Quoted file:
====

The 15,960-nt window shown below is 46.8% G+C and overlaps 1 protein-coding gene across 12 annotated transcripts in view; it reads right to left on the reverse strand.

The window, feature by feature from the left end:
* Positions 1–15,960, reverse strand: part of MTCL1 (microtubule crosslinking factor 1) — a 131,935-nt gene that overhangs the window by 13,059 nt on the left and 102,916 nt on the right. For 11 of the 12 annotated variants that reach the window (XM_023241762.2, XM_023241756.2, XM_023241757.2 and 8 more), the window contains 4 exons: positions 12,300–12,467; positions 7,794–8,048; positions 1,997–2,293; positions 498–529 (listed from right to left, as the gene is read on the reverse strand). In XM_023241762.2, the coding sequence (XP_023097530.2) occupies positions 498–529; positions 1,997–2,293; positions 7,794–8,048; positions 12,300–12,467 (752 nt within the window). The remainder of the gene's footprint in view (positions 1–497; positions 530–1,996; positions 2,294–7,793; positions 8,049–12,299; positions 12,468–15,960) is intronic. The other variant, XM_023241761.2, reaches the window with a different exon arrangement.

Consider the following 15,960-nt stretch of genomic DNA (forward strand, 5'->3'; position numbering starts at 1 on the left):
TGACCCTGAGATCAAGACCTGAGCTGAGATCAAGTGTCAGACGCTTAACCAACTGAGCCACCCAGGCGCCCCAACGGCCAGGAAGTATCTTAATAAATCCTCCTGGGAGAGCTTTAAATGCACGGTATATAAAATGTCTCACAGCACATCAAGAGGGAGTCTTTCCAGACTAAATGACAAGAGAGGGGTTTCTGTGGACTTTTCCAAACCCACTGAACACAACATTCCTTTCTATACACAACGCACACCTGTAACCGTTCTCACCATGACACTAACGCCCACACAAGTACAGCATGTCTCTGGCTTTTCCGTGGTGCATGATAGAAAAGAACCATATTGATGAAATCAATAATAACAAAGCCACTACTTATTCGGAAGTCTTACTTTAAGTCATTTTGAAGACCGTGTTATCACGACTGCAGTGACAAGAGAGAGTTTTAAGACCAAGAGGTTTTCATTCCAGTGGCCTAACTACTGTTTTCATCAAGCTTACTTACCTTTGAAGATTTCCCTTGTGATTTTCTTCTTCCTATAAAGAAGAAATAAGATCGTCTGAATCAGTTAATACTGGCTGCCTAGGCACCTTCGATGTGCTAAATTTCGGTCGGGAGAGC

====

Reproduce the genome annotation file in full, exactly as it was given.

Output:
The 15,960-nt window shown below is 46.8% G+C and overlaps 1 protein-coding gene across 12 annotated transcripts in view; it reads right to left on the reverse strand.

The window, feature by feature from the left end:
* Positions 1–15,960, reverse strand: part of MTCL1 (microtubule crosslinking factor 1) — a 131,935-nt gene that overhangs the window by 13,059 nt on the left and 102,916 nt on the right. For 11 of the 12 annotated variants that reach the window (XM_023241762.2, XM_023241756.2, XM_023241757.2 and 8 more), the window contains 4 exons: positions 12,300–12,467; positions 7,794–8,048; positions 1,997–2,293; positions 498–529 (listed from right to left, as the gene is read on the reverse strand). In XM_023241762.2, the coding sequence (XP_023097530.2) occupies positions 498–529; positions 1,997–2,293; positions 7,794–8,048; positions 12,300–12,467 (752 nt within the window). The remainder of the gene's footprint in view (positions 1–497; positions 530–1,996; positions 2,294–7,793; positions 8,049–12,299; positions 12,468–15,960) is intronic. The other variant, XM_023241761.2, reaches the window with a different exon arrangement.

Consider the following 15,960-nt stretch of genomic DNA (forward strand, 5'->3'; position numbering starts at 1 on the left):
TGACCCTGAGATCAAGACCTGAGCTGAGATCAAGTGTCAGACGCTTAACCAACTGAGCCACCCAGGCGCCCCAACGGCCAGGAAGTATCTTAATAAATCCTCCTGGGAGAGCTTTAAATGCACGGTATATAAAATGTCTCACAGCACATCAAGAGGGAGTCTTTCCAGACTAAATGACAAGAGAGGGGTTTCTGTGGACTTTTCCAAACCCACTGAACACAACATTCCTTTCTATACACAACGCACACCTGTAACCGTTCTCACCATGACACTAACGCCCACACAAGTACAGCATGTCTCTGGCTTTTCCGTGGTGCATGATAGAAAAGAACCATATTGATGAAATCAATAATAACAAAGCCACTACTTATTCGGAAGTCTTACTTTAAGTCATTTTGAAGACCGTGTTATCACGACTGCAGTGACAAGAGAGAGTTTTAAGACCAAGAGGTTTTCATTCCAGTGGCCTAACTACTGTTTTCATCAAGCTTACTTACCTTTGAAGATTTCCCTTGTGATTTTCTTCTTCCTATAAAGAAGAAATAAGATCGTCTGAATCAGTTAATACTGGCTGCCTAGGCACCTTCGATGTGCTAAATTTCGGTCGGGAGAGC